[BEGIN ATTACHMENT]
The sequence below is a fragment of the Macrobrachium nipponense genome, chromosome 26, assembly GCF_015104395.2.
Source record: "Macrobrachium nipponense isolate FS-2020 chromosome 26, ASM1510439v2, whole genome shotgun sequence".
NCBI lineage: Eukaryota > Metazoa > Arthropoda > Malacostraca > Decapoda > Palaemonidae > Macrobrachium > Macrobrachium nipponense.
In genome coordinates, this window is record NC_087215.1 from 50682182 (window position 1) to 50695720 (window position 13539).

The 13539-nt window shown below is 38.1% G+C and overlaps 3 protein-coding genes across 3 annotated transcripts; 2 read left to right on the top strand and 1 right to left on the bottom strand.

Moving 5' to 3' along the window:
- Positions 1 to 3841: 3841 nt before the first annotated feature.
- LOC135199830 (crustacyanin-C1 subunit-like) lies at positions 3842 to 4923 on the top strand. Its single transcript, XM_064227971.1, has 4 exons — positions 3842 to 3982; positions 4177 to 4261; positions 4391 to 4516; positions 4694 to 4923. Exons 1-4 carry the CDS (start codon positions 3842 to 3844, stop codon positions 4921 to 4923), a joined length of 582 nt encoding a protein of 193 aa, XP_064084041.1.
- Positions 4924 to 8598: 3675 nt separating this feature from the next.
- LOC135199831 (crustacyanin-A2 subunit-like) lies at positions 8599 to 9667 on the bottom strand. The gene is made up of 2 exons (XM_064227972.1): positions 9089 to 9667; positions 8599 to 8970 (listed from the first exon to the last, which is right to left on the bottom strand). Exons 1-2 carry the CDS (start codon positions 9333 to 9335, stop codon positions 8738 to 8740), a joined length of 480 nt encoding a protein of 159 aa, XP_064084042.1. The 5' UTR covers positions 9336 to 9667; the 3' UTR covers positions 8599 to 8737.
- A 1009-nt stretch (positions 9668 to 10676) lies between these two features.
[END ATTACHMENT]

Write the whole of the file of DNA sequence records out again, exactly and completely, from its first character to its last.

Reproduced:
The sequence below is a fragment of the Macrobrachium nipponense genome, chromosome 26, assembly GCF_015104395.2.
Source record: "Macrobrachium nipponense isolate FS-2020 chromosome 26, ASM1510439v2, whole genome shotgun sequence".
NCBI lineage: Eukaryota > Metazoa > Arthropoda > Malacostraca > Decapoda > Palaemonidae > Macrobrachium > Macrobrachium nipponense.
In genome coordinates, this window is record NC_087215.1 from 50682182 (window position 1) to 50695720 (window position 13539).

The 13539-nt window shown below is 38.1% G+C and overlaps 3 protein-coding genes across 3 annotated transcripts; 2 read left to right on the top strand and 1 right to left on the bottom strand.

Moving 5' to 3' along the window:
- Positions 1 to 3841: 3841 nt before the first annotated feature.
- LOC135199830 (crustacyanin-C1 subunit-like) lies at positions 3842 to 4923 on the top strand. Its single transcript, XM_064227971.1, has 4 exons — positions 3842 to 3982; positions 4177 to 4261; positions 4391 to 4516; positions 4694 to 4923. Exons 1-4 carry the CDS (start codon positions 3842 to 3844, stop codon positions 4921 to 4923), a joined length of 582 nt encoding a protein of 193 aa, XP_064084041.1.
- Positions 4924 to 8598: 3675 nt separating this feature from the next.
- LOC135199831 (crustacyanin-A2 subunit-like) lies at positions 8599 to 9667 on the bottom strand. The gene is made up of 2 exons (XM_064227972.1): positions 9089 to 9667; positions 8599 to 8970 (listed from the first exon to the last, which is right to left on the bottom strand). Exons 1-2 carry the CDS (start codon positions 9333 to 9335, stop codon positions 8738 to 8740), a joined length of 480 nt encoding a protein of 159 aa, XP_064084042.1. The 5' UTR covers positions 9336 to 9667; the 3' UTR covers positions 8599 to 8737.
- A 1009-nt stretch (positions 9668 to 10676) lies between these two features.